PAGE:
Msgr. Craig Harrison to Resign, SNAP Calls on Diocese of Fresno to Release Results of Internal Investigation

At a press conference this afternoon, embattled Msgr. Craig Harrison announced that he is resigning from the priesthood. We hope that this decision will comfort the multiple accusers who have come forward and that Catholic officials in Fresno will release the results of their internal investigation soon.

Msgr. Harrison was first publicly accused of abuse almost two years ago. The clergyman and his attorneys may cite the fact that he was not charged with crimes as evidence of his innocence, but in fact local district attorneys stated publicly that they believed the claims against him were credible but they were prevented from bringing charges due to the statute of limitations. Avoiding charges on a legal technicality is not proof of innocence.

Many in the public and the media have assumed that the accusations against Msgr. Harrison must be false because he is a popular priest and his accusers came forward years after the alleged abuse occurred. But in fact, delayed disclosure of sexual abuse is the norm, not the exception, especially when the accused is a person of prominent standing within the community. If anything is unique about this case, it is that the accusers came forward earlier than data would suggest.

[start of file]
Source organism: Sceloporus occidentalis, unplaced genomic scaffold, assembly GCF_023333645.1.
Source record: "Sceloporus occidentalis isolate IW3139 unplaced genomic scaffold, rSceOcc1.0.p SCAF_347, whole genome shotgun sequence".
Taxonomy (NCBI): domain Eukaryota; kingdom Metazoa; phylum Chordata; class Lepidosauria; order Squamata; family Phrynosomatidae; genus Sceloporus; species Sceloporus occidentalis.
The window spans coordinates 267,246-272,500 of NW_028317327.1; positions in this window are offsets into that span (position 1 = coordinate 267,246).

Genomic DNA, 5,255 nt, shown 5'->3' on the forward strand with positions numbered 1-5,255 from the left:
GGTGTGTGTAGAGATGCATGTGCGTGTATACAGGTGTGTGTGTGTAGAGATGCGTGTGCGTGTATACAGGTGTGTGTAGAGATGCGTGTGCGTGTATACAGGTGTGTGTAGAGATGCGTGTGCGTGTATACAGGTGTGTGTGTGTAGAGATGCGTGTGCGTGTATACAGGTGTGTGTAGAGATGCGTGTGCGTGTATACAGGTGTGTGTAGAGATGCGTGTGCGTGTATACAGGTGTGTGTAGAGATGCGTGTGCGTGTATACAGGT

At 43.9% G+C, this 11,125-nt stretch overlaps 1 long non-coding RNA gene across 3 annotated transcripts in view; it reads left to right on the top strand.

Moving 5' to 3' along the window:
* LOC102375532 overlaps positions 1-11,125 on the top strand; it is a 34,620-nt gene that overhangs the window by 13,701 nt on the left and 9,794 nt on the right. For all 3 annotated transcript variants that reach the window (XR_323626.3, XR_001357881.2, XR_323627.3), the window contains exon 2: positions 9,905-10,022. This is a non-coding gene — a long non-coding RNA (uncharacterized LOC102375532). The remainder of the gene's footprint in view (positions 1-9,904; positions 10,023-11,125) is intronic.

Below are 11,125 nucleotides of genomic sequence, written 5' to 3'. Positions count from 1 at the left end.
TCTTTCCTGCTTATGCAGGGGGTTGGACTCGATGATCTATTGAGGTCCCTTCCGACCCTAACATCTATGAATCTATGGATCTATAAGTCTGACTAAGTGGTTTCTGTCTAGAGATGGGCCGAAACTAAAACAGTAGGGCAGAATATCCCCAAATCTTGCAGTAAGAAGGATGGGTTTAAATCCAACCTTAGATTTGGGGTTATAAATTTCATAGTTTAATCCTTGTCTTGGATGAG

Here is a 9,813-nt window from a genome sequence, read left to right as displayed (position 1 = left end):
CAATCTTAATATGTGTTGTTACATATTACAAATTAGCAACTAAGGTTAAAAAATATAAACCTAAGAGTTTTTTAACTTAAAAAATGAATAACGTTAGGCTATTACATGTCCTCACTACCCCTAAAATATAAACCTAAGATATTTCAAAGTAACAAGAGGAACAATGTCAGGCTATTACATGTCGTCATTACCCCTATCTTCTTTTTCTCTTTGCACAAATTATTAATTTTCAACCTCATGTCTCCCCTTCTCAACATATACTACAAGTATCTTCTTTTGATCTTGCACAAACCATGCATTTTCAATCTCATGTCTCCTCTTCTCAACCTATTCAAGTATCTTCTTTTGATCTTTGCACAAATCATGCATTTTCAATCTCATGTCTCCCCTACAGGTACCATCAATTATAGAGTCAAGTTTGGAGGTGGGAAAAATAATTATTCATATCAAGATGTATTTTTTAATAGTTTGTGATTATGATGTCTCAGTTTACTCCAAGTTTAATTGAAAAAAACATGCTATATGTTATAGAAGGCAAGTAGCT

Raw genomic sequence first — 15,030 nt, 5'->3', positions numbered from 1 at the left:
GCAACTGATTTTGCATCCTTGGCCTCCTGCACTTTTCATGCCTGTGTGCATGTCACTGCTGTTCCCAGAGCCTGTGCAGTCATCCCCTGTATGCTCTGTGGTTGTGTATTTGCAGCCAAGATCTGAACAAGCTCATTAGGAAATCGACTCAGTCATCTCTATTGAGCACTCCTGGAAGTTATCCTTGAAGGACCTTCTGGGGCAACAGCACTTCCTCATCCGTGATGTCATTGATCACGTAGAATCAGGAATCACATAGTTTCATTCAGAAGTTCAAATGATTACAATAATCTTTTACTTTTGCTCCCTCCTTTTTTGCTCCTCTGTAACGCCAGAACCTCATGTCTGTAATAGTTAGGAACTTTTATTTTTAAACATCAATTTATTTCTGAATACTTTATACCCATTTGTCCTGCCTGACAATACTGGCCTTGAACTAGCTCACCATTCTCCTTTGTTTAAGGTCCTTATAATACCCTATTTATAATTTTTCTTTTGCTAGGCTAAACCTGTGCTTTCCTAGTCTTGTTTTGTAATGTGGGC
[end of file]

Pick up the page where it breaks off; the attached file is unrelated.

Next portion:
At the press conference, Msgr. Harrison says he plans to continue preaching. That is a tired path used by many who have been censured for abuse in the past. They switch religions and in that way continue to cultivate power and access to victims. Look no further than another Fresno example, Fr. Jesus Serna. Fr. Serna was a Catholic priest with the Diocese of Yakima, where he worked from 1997-2005, when he was first accused of abuse in 2005. After his laicization, Fr. Serna reinvented himself as an Anglican priest in Fresno, where he was arrested for sexually abusing vulnerable immigrant men. After he was removed as an Anglican priest, Fr. Serna switched religions again and continued to preach to his ardent followers, despite the trail of victims left behind.

Thanks to the “window to justice” opened in California by AB 218, survivors now have an opportunity to expose their abusers and enablers in civil court. We are grateful to legislators and California’s Attorney General for creating a climate where victims feel empowered to come forward. We hope that this story will encourage other survivors who may be suffering in silence to come forward, make a report to local police and prosecutors, and start healing.

CONTACT: Dan McNevin, SNAP Board Member([email protected], 415-341-6417), Melanie Sakoda, SNAP Survivor Support Coordinator ([email protected], 925-708-6175) Zach Hiner, SNAP Executive Director ([email protected], 517-974-9009)

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